Mexico

Mexican bankruptcy law allows for partial and complete sales depending on the stage of the bankruptcy proceeding. During the initial mediation (etapa de conciliación), the debtor and the creditors may reach an agreement on a reorganization and the mediator may sell non-core assets in a court-sanctioned public auction. Assets that are perishable, costly to maintain, or likely to substantially decrease in value may be sold without an approval. During the bankruptcy stage (étapa de quiebra), a debtor may sell separate assets, core assets or even the whole company to maximize sale proceeds. Any such sale must also occur through a court-sanctioned public auction. However, the debtor may propose an alternative sale mechanism if it can reasonably prove that it maximizes sale value.

While Colombia does not expressly provide for debtors in reorganization proceedings to sell their core assets, Brazil and Mexico do provide for a mechanism for divestitures through bankruptcy proceedings. Companies that have debt governed by U.S. law (e.g., Delaware or New York) or assets or operations within the United States should also evaluate whether filing under Chapter 11 of the U.S. Bankruptcy Code would be a beneficial forum to market and sell their assets. Chapter 11 is a recognized and reliable process by which many multinational entities effectuate asset sales, balance sheet reorganizations, and operational restructurings. If a Latin American company must restructure its operations and finances under local court structures, parties should consult with counsel whether a Chapter 15 bankruptcy proceeding may be initiated in the United States. Under Chapter 15, U.S. courts recognize foreign restructuring proceedings and are the vehicle by which foreign restructurings are implemented in the United States, particularly if a foreign entity has U.S.-based creditors or U.S.-based assets that serve as collateral. Companies in Latin America that intend to divest assets as part of their bankruptcy proceedings should consult with counsel in all relevant jurisdictions before deciding on a particular course of action. In addition, buyers interested in acquiring distressed assets throughout the region should consult with advisors in the applicable jurisdictions to assess the impact of each country’s regulations on the target asset.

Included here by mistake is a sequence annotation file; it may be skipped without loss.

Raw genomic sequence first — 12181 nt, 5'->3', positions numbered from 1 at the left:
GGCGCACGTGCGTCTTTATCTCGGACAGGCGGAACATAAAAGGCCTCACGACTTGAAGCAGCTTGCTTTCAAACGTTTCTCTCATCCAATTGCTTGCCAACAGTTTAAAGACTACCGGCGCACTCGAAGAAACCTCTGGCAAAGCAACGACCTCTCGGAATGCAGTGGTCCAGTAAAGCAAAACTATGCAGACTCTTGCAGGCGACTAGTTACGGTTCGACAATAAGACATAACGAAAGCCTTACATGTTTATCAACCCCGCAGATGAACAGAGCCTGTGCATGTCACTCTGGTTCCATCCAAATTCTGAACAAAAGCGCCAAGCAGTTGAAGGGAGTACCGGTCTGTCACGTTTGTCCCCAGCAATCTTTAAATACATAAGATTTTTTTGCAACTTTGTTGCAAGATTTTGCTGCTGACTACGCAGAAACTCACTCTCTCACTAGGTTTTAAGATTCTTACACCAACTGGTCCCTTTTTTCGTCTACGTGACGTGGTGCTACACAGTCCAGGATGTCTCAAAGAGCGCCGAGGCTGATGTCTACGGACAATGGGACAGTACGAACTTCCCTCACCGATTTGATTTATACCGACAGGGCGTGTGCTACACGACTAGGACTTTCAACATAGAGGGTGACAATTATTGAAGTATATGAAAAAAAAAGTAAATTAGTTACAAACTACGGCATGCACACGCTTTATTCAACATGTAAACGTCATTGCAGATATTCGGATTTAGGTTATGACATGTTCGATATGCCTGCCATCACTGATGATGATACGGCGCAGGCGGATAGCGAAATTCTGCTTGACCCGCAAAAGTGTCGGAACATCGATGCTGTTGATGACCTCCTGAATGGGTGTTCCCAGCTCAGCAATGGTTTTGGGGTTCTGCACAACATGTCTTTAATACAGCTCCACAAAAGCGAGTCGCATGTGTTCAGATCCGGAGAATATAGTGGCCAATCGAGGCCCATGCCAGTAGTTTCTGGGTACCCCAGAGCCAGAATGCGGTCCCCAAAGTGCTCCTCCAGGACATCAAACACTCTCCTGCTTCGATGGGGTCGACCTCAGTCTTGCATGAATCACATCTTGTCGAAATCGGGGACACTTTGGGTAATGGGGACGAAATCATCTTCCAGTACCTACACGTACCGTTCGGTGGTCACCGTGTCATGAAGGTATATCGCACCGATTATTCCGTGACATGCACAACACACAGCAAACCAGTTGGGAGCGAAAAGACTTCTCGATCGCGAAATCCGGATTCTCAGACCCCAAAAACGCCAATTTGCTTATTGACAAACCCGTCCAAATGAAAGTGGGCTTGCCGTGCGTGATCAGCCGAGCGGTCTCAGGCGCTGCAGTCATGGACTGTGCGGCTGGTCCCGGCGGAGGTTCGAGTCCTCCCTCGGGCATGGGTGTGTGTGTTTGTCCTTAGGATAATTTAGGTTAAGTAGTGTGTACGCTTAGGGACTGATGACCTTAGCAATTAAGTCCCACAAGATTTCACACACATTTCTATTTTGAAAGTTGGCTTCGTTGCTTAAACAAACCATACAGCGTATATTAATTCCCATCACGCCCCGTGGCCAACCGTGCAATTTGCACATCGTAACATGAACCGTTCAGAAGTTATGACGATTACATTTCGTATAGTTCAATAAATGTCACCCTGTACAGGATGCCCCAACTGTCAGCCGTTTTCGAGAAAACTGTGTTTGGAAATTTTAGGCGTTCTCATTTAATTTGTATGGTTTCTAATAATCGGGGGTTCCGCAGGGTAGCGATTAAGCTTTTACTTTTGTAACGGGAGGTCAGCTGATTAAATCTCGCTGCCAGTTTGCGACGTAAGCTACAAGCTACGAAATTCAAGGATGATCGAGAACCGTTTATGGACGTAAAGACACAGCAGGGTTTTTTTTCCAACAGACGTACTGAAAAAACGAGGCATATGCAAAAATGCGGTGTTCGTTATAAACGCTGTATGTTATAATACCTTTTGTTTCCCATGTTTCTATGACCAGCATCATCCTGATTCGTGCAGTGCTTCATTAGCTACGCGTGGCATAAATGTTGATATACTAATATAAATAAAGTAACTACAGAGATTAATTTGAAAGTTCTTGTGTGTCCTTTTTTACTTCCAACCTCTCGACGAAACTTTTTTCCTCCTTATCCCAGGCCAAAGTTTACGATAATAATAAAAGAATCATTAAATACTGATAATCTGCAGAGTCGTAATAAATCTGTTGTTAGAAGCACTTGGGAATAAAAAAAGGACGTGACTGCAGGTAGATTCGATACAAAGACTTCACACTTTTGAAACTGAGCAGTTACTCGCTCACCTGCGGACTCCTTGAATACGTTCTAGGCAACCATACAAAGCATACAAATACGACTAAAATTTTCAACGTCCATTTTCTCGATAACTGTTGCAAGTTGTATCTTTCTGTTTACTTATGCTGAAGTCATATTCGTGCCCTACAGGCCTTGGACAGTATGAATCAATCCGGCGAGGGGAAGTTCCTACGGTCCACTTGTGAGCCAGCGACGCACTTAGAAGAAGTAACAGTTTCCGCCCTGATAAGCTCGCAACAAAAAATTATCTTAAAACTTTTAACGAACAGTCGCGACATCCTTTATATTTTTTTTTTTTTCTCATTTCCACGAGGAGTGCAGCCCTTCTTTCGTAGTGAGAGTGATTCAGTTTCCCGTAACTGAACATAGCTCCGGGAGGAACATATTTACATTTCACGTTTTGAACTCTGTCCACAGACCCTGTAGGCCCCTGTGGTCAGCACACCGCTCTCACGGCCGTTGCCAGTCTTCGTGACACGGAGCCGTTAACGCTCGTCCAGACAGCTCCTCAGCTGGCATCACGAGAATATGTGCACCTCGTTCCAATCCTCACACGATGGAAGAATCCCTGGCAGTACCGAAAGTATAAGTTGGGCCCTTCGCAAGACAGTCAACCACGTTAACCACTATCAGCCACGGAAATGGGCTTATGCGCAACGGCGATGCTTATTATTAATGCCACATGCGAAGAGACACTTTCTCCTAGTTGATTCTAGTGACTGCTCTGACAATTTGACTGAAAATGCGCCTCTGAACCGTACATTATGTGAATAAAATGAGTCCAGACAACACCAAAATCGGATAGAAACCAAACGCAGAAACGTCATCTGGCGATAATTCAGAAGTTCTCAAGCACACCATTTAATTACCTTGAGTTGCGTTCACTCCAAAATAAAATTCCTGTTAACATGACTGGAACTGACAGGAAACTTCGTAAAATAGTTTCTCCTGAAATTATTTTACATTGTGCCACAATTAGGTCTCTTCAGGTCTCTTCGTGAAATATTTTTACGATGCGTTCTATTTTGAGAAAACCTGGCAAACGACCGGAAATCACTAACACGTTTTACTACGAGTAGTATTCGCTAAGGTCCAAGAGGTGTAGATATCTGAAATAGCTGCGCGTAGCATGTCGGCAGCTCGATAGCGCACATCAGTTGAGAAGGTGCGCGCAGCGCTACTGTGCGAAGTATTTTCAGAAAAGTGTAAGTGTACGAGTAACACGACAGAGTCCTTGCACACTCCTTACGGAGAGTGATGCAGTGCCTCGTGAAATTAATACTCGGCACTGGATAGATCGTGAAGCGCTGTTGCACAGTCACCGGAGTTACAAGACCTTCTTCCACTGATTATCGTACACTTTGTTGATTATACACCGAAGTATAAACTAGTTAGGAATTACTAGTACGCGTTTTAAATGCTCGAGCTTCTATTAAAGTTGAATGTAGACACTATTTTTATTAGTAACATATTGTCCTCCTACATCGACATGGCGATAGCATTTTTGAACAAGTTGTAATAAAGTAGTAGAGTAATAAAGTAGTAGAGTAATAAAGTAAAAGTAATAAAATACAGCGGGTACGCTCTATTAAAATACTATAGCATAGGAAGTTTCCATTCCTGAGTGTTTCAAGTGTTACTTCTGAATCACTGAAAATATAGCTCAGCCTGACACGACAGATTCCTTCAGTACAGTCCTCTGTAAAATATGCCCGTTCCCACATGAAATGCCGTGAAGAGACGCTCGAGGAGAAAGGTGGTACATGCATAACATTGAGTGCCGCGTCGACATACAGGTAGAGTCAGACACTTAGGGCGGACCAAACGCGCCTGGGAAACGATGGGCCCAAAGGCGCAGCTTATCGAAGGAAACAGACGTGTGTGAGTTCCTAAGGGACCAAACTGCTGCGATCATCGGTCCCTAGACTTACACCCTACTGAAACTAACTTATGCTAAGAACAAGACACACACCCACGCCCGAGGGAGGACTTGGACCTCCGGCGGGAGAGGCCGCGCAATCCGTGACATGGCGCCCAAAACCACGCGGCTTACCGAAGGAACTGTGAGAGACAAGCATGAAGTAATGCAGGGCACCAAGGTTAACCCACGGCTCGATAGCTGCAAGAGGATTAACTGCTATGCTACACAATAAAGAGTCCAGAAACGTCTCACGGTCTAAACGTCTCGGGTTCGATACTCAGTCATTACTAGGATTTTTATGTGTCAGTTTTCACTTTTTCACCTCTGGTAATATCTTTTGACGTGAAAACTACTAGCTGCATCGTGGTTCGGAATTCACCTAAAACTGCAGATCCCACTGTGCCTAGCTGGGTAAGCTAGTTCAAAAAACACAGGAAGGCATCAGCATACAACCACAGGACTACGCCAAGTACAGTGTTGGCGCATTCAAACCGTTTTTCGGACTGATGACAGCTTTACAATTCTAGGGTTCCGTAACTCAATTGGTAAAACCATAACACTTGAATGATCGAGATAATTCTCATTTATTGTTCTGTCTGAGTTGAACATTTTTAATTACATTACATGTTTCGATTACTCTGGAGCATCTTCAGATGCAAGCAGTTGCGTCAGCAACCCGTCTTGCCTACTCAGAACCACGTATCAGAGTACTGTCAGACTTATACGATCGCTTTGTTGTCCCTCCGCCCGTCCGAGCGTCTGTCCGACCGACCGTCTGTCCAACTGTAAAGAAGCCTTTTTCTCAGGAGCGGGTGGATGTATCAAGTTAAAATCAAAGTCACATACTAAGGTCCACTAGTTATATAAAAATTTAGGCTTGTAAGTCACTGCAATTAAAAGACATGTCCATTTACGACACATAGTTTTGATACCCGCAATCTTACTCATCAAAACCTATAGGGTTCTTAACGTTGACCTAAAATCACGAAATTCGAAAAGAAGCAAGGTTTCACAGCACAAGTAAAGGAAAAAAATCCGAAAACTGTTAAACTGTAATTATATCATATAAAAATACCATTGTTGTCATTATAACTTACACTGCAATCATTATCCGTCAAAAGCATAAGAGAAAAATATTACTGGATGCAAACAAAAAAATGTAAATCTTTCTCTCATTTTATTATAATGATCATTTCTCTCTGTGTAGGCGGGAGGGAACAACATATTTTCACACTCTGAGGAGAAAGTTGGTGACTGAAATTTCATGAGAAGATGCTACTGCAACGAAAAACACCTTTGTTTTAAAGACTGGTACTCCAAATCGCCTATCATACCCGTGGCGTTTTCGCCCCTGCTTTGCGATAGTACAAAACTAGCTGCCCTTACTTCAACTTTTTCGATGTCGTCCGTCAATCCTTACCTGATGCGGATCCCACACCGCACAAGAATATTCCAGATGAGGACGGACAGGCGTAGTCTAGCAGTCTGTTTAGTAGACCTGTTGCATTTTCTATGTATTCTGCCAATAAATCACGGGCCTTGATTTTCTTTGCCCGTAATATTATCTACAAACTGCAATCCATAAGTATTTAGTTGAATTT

Reprinted with permission from the September-October, 2020 issue of The Latin American Lawyer. Copyright 2019 Iberian Lawyer. Further duplication without permission is prohibited. All rights reserved.